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HELP! Firm sponge and firm icing for Pirate Treasure Chest??!?

(13 Posts)

Glad it went well fsmile

CSLewis Sat 14-Dec-13 20:23:05

I forgot to take a picture before all the children hoovered off all the sweets/decorations, but it looked great, tho I do say so myself! I used your icing, DingDong, which worked exactly as I wanted it to, and used a Dan Lepard Easy choc Birthday cake recipe, which worked ok; wasn't quite as moist as I'd hoped, but form enough to support the icing and copious quantities of choc coins, snakes and choc barrels - thank you, Lidl!

Thanks all for your help smile

thekitchenfairy Sun 08-Dec-13 20:19:13

I've done many a treasure chest cake for my DSs birthdays!

If you like a plain sponge, substitute 2oz flour for ground almonds and add an extra egg, this makes the sponge more dense and can better take icing and trimmings.

Or if you like choc cake, MaryBerry's death by chocolate is my go-to birthday cake recipe, uses oil instead of butter and is not too sickly. Sorry on my phone can't make a linky.

The icing I use is 200ml cream, 200g chocolate melted slowly together. Let it cool and set slightly a great icing for treasure chests and other birthday cakes!

One year I couldn't find enough choc coins I put a couple of giant fizzy snakes in with the treasure, was a big hit with DS!

DingDongFestivelyOnHigh Sun 08-Dec-13 19:40:20

I would start with 2 lbs.....braced to make more, if needed. Definitely works better spread thick, than thin.
Look forward to seeing a pic smile

CSLewis Sat 07-Dec-13 11:21:34

Ooh - rough idea how much icing sugar I'd need to ice a rectangular cake measuring approx 20cm x 40cm??

CSLewis Sat 07-Dec-13 11:18:27

The party's next weekend, I'll let you know..!

DingDongFestivelyOnHigh Sat 07-Dec-13 04:15:42

How was it?

CSLewis Wed 04-Dec-13 08:33:14

Thanks DingDong, that's fab!

DingDongFestivelyOnHigh Tue 03-Dec-13 13:14:18

Yes, thats exactly the way it sets CS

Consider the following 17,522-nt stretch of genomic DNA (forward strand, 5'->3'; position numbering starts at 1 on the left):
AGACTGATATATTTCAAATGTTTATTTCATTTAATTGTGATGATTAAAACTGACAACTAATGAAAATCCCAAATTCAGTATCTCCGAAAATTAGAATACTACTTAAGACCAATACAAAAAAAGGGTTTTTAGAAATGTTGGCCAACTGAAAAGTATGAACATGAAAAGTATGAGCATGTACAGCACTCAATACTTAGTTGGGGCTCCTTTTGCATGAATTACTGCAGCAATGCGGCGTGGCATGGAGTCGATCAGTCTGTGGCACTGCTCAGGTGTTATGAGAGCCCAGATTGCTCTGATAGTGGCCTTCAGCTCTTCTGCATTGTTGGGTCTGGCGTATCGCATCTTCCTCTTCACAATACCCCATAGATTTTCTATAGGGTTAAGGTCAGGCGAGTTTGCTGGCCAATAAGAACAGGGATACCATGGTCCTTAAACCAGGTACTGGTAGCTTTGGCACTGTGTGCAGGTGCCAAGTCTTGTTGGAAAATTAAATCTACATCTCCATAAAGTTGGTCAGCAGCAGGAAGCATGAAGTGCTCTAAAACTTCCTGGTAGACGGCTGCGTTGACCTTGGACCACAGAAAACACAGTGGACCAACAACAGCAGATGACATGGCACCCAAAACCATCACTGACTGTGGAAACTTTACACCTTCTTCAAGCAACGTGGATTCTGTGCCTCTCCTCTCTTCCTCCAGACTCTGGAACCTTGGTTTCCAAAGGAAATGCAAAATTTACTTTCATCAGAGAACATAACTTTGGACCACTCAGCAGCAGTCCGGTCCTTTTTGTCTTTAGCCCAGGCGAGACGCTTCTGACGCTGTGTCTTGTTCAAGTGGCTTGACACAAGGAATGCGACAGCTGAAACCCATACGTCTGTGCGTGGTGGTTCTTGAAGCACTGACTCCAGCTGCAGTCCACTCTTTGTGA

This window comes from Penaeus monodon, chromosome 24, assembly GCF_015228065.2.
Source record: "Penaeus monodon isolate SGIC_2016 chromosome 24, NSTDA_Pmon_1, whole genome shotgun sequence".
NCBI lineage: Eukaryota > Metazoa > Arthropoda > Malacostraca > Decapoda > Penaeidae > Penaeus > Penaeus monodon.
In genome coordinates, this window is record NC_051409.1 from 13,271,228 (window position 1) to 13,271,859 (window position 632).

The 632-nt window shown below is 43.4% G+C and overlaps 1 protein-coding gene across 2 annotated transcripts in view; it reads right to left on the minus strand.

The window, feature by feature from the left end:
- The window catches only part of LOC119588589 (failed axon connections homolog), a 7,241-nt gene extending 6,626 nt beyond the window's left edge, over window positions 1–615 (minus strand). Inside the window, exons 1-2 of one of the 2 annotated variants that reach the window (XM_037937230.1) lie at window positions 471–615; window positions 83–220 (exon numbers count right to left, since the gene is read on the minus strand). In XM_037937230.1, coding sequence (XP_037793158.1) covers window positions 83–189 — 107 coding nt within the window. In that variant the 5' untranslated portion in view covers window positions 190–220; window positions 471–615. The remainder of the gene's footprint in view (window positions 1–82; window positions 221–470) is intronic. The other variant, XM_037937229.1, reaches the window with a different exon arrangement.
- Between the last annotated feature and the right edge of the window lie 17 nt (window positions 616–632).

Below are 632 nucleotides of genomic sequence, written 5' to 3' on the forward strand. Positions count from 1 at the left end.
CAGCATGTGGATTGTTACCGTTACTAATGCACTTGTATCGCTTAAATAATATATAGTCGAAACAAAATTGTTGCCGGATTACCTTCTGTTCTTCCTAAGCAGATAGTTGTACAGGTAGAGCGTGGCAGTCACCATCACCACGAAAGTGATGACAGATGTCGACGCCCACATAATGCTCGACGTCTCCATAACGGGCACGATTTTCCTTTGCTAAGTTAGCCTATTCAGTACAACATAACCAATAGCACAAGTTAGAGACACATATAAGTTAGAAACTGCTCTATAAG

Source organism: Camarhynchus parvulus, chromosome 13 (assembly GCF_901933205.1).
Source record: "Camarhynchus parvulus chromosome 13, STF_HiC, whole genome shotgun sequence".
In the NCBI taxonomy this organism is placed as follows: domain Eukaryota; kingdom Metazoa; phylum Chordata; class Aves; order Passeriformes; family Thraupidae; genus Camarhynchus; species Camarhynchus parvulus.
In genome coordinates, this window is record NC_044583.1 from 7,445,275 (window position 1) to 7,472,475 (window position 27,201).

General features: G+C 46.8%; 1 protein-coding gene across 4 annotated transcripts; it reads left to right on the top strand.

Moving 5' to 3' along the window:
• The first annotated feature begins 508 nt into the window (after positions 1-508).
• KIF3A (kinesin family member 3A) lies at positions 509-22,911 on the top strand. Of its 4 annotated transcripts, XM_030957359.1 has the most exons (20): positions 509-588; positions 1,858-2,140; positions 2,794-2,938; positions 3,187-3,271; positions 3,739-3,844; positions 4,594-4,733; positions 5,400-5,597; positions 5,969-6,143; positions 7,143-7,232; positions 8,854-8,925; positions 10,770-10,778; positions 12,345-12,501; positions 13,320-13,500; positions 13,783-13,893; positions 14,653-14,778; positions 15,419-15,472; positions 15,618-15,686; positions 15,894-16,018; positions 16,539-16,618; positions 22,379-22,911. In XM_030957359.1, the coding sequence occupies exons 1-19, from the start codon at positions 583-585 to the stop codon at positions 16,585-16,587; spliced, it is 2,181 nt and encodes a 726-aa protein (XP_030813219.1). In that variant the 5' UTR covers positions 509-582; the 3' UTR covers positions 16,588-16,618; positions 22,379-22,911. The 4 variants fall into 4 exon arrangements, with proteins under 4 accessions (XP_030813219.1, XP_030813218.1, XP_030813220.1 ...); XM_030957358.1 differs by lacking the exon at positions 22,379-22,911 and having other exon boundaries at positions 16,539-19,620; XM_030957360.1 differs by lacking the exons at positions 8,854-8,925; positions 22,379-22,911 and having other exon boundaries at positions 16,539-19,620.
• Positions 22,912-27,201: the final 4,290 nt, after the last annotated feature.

CSLewis Tue 03-Dec-13 09:11:57

Thank you both for your replies. The sort of icing/frosting I'm thinking of is similar to what you get on top of 'artisan' cupcakes, which sets firm and is dry to the touch - is that similar to your American fudge-style??

As I said, I'm always too lazy to bother icing anything, so this is all new territory for me! Thanks again grin

juniorcakeoff Mon 02-Dec-13 21:49:23

Use a madeira cake recipe, makes the firmest sponge base for heavy icing. Chocolate frosting/buttercream etc. won't go firm - you could use ordinary fondant/royal icing, with brown colouring in it, roll it over (with a bit of apricot jam to stick it). Unless you particularly want a chocolate flavour to it?
Or - do chocolate buttercream but go for a 'log effect' with cadburys chocolate fingers stuck on, gold coins should sit on there okay.

DingDongFestivelyOnHigh Mon 02-Dec-13 21:37:04

I used the recipe from the Audtralian Womans Weekly Birthday cake books, for years, with great success.
They suggest using a basic victoria sponge recipe but adding 50% more flour to create the firmer base needed for
So: 4 large eggs + 8oz unsalted butter + 12oz SR Flour + enough milk to create a soft consistency + 2 teaspoons vanilla extract.
(for chocolate cake use 9oz flour and 3oz cocoa.

For a set chocolate icing, I have always used an american fudge style ......although I am afraid I work it by eye/feel not precise measurements.
Any reasonable cook should be able to wing it on this though smile
to every 8oz icing sugar ..... melt about 2oz butter in the microwave, add in 2oz cocoa, the icing sugar and 2 tablespoons very hot water. Beat with electic whisk until smooth. Add icing sugar or hot water (literally by the teaspoon, as it will turn runny in the blink of an eye) if needed, to create a thick spreading consistency.
Work quickly to apply to cake, as it does set fairly fast.

Hope this helps!!

CSLewis Mon 02-Dec-13 16:49:17

Hello, could anyone point me in the direction of a sponge and chocolate icing combo that would be suitable for a "pirate treasure chest" birthday cake for my son?

I'm a reasonably proficient cook, but rarely make 'cakey' cakes, and NEVER do icing. I saw this cake idea in a magazine, and thought I cd probably manage it as it's basically two large rectangles, one on top of the other, with a smaller rectangle hollowed out of the top layer. All iced, and then gold (choc) coins heaped all over. Surely even I can manage that?!?

So I'm looking for advice as to a recipe (easily doubled/quadrupled) for a firm but moist sponge, and then a chocolate icing that will set firm, to allow coinage to sit on top without getting covered in goo...

Please help me!

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